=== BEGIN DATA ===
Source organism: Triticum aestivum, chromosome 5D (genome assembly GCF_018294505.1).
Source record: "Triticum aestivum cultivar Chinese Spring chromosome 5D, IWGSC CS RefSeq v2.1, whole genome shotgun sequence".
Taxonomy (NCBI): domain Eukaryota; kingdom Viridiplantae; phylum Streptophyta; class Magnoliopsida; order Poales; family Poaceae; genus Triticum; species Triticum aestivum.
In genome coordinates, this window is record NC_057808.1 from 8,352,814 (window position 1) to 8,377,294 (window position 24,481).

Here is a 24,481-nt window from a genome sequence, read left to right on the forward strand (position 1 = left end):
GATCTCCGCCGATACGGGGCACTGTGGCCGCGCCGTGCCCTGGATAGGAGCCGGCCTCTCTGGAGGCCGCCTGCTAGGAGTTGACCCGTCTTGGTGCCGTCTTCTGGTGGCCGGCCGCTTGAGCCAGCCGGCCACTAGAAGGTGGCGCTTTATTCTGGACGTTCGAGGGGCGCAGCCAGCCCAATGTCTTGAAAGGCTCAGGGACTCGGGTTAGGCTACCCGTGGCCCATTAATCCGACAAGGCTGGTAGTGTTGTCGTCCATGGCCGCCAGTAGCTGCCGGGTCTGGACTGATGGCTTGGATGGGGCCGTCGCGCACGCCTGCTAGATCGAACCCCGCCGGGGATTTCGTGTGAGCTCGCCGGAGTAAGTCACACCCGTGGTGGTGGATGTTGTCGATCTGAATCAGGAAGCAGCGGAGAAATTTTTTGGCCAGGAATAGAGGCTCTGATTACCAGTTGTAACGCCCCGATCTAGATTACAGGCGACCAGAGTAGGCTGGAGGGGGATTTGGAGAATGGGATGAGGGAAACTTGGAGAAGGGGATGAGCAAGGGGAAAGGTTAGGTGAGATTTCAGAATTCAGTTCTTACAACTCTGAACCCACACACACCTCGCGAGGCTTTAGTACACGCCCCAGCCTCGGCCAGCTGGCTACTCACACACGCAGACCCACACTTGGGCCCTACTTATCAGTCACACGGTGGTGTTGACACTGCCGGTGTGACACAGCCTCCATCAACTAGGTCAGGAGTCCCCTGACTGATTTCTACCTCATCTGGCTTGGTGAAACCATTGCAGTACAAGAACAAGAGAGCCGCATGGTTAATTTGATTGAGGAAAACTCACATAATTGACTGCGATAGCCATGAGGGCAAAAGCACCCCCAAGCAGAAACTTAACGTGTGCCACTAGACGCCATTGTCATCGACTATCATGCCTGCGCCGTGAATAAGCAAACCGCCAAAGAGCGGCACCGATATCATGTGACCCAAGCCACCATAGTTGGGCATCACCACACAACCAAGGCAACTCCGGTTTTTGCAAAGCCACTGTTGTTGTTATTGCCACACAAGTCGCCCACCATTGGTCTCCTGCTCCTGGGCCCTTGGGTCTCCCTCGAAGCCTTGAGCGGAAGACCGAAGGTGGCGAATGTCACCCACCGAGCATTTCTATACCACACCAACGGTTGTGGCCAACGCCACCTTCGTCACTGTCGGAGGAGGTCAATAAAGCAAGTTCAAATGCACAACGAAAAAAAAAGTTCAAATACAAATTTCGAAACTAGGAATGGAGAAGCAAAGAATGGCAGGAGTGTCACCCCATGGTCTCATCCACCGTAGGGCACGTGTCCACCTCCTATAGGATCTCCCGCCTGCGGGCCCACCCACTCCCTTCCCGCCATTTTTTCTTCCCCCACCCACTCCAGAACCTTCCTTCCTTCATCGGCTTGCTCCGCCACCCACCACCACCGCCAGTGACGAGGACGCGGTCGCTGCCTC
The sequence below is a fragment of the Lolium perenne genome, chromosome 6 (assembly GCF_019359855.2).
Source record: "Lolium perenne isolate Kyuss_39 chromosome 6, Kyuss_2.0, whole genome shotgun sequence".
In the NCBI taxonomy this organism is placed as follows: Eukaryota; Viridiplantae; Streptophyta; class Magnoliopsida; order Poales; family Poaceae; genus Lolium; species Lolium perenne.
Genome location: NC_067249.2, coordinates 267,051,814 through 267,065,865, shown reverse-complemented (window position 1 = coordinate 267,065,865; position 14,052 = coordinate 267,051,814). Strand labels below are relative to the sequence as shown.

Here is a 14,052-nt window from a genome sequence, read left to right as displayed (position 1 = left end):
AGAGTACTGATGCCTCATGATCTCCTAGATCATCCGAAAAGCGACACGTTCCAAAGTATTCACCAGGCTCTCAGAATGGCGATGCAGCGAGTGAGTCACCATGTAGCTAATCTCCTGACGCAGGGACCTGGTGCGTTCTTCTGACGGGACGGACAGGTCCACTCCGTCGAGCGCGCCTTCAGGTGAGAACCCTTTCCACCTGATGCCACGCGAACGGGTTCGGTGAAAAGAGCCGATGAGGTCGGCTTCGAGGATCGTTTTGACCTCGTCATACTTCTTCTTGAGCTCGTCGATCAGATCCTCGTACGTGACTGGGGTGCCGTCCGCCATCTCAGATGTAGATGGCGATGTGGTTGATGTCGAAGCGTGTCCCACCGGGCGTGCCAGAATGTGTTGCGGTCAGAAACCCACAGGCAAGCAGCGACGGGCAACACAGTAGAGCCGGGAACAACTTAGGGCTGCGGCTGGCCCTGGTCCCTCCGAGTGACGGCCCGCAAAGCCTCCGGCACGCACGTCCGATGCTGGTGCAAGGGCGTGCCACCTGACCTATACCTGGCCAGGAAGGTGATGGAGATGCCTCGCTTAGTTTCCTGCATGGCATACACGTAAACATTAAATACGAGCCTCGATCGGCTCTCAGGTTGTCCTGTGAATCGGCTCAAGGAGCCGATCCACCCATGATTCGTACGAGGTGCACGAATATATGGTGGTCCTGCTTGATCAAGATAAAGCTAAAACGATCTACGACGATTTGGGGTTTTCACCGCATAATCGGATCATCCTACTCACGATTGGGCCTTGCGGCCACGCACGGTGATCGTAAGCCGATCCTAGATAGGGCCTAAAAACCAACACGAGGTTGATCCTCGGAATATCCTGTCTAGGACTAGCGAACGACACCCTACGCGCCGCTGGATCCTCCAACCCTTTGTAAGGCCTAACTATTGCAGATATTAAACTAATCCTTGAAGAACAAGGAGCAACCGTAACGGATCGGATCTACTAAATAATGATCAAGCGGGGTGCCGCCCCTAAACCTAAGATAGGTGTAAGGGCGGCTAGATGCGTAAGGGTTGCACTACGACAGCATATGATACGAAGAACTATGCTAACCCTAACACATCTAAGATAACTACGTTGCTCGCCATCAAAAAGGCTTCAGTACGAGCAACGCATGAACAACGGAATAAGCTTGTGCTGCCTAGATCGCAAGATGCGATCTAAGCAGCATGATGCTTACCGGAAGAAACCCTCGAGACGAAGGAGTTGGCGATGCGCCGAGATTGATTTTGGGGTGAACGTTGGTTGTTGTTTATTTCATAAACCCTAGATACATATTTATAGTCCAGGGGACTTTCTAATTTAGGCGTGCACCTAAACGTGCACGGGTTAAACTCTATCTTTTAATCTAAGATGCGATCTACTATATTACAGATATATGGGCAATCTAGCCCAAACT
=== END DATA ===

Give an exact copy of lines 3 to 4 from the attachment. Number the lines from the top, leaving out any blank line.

Taxonomy (NCBI): domain Eukaryota; kingdom Viridiplantae; phylum Streptophyta; class Magnoliopsida; order Poales; family Poaceae; genus Triticum; species Triticum aestivum.
In genome coordinates, this window is record NC_057808.1 from 8,352,814 (window position 1) to 8,377,294 (window position 24,481).